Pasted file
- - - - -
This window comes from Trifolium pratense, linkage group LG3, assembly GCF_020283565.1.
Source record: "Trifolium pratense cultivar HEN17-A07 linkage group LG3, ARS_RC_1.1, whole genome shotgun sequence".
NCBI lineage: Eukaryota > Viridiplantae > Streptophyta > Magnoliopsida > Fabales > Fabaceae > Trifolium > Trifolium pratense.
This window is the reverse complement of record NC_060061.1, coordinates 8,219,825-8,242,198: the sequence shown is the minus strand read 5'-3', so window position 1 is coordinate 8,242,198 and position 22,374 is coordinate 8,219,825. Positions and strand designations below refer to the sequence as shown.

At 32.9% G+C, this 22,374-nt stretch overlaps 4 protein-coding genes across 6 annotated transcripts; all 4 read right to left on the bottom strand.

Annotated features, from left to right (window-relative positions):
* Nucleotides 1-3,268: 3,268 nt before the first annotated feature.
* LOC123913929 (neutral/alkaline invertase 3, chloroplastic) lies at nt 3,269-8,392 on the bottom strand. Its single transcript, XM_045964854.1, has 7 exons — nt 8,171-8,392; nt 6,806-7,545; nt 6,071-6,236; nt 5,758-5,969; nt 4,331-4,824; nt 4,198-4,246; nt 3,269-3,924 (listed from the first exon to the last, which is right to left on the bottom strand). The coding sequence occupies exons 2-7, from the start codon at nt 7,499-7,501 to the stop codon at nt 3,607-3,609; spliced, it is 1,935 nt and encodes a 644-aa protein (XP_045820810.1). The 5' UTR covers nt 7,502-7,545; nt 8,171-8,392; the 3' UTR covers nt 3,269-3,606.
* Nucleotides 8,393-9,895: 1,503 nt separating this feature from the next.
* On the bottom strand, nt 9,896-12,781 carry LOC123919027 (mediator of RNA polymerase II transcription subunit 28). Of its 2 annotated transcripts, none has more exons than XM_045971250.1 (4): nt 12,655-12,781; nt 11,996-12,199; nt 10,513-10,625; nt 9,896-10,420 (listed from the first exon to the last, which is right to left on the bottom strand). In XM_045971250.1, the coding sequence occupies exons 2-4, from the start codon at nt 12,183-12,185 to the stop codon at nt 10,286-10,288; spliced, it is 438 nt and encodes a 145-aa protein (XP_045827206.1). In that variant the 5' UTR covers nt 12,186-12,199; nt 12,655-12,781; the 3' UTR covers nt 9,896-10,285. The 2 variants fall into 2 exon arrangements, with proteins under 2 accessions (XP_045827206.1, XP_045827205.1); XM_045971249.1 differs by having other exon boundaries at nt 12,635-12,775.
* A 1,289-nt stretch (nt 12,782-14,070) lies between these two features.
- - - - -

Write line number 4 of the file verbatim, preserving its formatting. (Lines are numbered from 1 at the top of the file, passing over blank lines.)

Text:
This window is the reverse complement of record NC_060061.1, coordinates 8,219,825-8,242,198: the sequence shown is the minus strand read 5'-3', so window position 1 is coordinate 8,242,198 and position 22,374 is coordinate 8,219,825. Positions and strand designations below refer to the sequence as shown.